In what way does the book corroborate or refute knowledge you have gleaned from previous experiences or study?
To me the book and the video are real eye-openers. Prior to this I had a vague idea of the inefficiencies inherent in the American healthcare system. But I was not privy to the extent, scale and implications of the situation. I now understand that close to 20% of the American population has no health insurance coverage whatsoever. I believe this is quite a shame for the most prosperous and powerful country in the world. My exposure to alternative healthcare models in the form of Germany, Switzerland, Japan, etc, has offered me new perspectives for thinking about healthcare dispensation. Through reading the novel I was disabused of my misconceptions about private health insurance. I believed that the free-market competition among various insurers would pull down the premiums to the least possible. But the fact that healthcare providers negotiate how much they charge for various standardized procedures undermines the free-market effect.
If you were to tell a colleague about these resources, what would you communicate, and why?
I would tell my colleagues to peruse the two works for gaining an in-depth understanding of the American healthcare system. By viewing the video, especially, they would get a comparative perspective on leading healthcare systems across the globe. The alternative healthcare models that they would be exposed to would make them think about their own professions and the commercial arrangements within them in new light. The other major reason why I would encourage my colleagues to peruse these resources is one of social responsibility. As healthcare professionals we all take the Hippocratic oath to serve the patients in a fair and expedient manner. As healthcare professionals it is a breach of that oath to turn a blind eye to the millions of Americans who are uninsured (and thereby denied healthcare). Our duty does not begin and end within the premises of the hospital but extends to the larger community. It is for broadening the scope and responsibility of our profession that I would urge my fellow practitioners to read and watch the two works in question.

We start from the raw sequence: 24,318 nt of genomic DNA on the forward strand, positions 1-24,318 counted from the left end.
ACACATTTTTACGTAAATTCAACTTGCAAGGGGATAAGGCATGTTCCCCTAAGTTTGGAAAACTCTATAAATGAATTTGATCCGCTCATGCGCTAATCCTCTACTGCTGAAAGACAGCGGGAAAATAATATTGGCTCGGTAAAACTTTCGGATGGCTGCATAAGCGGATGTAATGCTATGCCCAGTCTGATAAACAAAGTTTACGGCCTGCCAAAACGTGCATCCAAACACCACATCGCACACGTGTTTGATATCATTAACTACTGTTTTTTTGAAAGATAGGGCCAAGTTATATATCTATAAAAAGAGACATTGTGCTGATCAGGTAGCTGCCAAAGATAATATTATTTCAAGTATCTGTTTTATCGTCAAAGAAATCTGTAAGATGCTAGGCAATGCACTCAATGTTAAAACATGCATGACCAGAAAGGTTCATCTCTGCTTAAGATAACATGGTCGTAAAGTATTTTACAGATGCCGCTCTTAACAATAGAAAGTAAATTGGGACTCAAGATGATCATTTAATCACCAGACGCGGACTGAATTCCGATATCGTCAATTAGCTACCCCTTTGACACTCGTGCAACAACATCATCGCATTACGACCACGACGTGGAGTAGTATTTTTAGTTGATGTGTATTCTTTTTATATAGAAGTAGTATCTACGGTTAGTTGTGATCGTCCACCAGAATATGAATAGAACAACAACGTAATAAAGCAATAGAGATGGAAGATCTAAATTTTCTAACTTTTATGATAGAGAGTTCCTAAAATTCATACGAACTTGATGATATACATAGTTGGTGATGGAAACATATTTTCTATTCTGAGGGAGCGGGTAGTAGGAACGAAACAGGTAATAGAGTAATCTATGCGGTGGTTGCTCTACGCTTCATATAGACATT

In conclusion, both the novel and the documentary video have helped me in widening my horizons. It has made me see healthcare from the point of view of the weaker sections of the population. Previously I was focused on developing my career and bothered only about gathering certifications and work experience. But now my goals have become more inclusive. I have come to think of my practice in an integrated communitarian way. I am also motivated to set up interactive platforms where patients and healthcare providers can negotiate and agree upon mutually beneficial commercial arrangements. I am quite impressed with the success of nationalized healthcare management in other capitalist economies. It is my hope that through active public organization and dialogue with the political class this goal can be realized in the United States one day.
Sick Around the World: Can the U.S. learn anything from the rest of the world about how to run a health care system? PBS Documentary, video accessed from <http://www.pbs.org/wgbh/pages/frontline/sickaroundtheworld/> on 1st October, 2013.
Richard E. McDermott & Kevin D. Stocks, The Eleventh Hour: A Tale of Compassion, Service, Power, and Politics. Published in 2005 by Traemus Books. U.S.A.